As I mentioned earlier, I’ve been on a Weight Watchers kick recently, in an effort to lose the 5 pounds I’ve gained since marrying the love of my life (who also happens to have the metabolism of a body builder and can eat whatever he wants without gaining an ounce) along with an additional 5 just because. I had a rocky July, with 2 weddings, a vacation, a few beer festivals, sporting events, and moving into our new house, but somehow (seriously, how?) I still lost weight and am now only 1.5 pounds away from my goal.
I’ve always loved to cook, but have never been a big recipe follower. My style of cooking is much more haphazard than that, and I prefer to simply throw stuff in a pan and see what happens. With Weight Watchers, though, I’ve been forced to measure and weigh everything in order to track what I’m actually consuming. These recipes are not only healthy, they’re easy to follow and made out of (mostly) pantry staples and items I usually have around, which makes meal prep so much easier.
Coconut Lime Cauliflower Rice from Iowa Girl Eats (she serves it with Sweet Chili Coconut Lime Grilled Chicken, which I have made for hubby and is also delicious). I omit the coconut oil and mist the pan with olive oil instead (I have this mister and love it) in order to cut down on the calories/points. No, it’s not actually rice, and if you don’t like cauliflower, this probably isn’t the recipe for you. I love cauliflower, though, and cauli-rice is a diet-saver, giving me a “base” for sauce and toppings without using tons of points. With 3 Tbsp of light coconut milk, 1 serving is worth 1 point (the recipe makes 4 servings total).
Egg Drop Soup from Paleo Takeout by Russ Crandall (recipe via Veggie Staples). Adam and I don’t follow the Paleo diet, but I’ve been reading Russ’s blog for a while now, and I was lucky enough to be selected to taste-test and provide feedback on a few recipes earlier this year when he was developing the cookbook. Every recipe of his that I’ve tried has been delicious, and his egg-drop soup was no exception. One serving of egg drop soup is 2 points; I bulk it up with 3 oz of tofu (2 points) to make a full meal.
Mango with Turmeric Smoothie from the Food Network. I have a small container of turmeric in my spice pantry from an Indian recipe I cooked last month, and I’ve been trying to figure out additional ways to use it up, since I hate having spices waste away, unused and unloved. I’m not sure I quite buy into all the hype over turmeric’s miraculous healing powers, but adding a pinch to my morning smoothie gives it a delightfully sunny color and doesn’t impart any sort of savory taste. I tweak the FN recipe based on what I have on hand at the time – usually omitting the OJ and using almond milk rather than coconut water.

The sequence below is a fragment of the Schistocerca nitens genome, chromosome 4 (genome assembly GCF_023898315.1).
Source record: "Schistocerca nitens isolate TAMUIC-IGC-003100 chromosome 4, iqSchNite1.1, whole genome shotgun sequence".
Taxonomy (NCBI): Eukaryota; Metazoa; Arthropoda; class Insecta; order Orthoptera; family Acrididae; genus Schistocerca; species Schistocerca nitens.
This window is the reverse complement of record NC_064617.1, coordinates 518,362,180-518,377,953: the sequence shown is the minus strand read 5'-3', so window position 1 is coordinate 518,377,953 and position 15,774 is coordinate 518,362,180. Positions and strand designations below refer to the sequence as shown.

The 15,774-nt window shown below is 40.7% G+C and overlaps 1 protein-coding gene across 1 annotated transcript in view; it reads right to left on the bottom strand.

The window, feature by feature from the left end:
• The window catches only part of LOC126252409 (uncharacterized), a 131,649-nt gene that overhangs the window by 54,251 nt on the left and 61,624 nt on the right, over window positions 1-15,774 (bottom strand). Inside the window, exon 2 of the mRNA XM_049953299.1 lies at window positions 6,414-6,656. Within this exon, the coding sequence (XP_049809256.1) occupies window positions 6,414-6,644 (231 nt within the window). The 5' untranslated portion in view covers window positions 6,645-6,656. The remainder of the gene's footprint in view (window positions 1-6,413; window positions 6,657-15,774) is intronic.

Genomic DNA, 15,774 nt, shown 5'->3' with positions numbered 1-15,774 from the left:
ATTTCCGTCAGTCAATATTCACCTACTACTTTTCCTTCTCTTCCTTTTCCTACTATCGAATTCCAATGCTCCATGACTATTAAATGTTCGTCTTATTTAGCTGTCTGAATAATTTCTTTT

Vegan Pesto (as part of the recipe for Vegan Pesto Parmesan Breadsticks) from Minimalist Baker. Holy bejezus this stuff is good. Good, as in – I hesitate to include it on this healthy recipes roundup because I tend to eat it by the spoonful and before you know it, I’ve consumed an entire meal’s worth of points in pesto. I’m going to admit, I love regular pesto so much that I didn’t have high hopes for the vegan variety, but now that I’ve made this recipe, I don’t think I’ll ever go back. Vegan pesto is cheaper, better for you, and every bit as good (if not better) than the original. To reduce the calorie/point count, I halve the olive oil and walnuts (because I’m too cheap for pine nuts). With those adjustments, 1 Tbsp comes out to about 1 point and goes a long way.
Black Bean Patties from Annie’s Eats. Whenever I turn to Annie’s blog for inspiration, I am never disappointed. I only made 1/2 the recipe, because I only had 1 red pepper and 1.5 cups of beans, and they were delicious! 1/2 the recipe made 8 patties and 1 patty equals 1 point. 2 patties was the perfect serving size for a healthy, but filling lunch. I found they cooked better from frozen, which is perfect because I can never have too many quick and easy things to pull out of the freezer when I don’t feel like cooking.
Healthy Loaded Sweet Potatoes from Love and Lemons. Traditional baked potatoes are one of my comfort foods and were on my short list of go-to cheap, filling meals in college. These days, I swap out the white potato for a sweet potato, and omit the butter, cheese, and sour cream in favor of filling proteins and deliciously spiced veggies. I love baked potatoes because they are a “clean out the fridge” meal that can be stuffed with almost anything, and this combination of black beans, spices, and lime juice is hard to beat.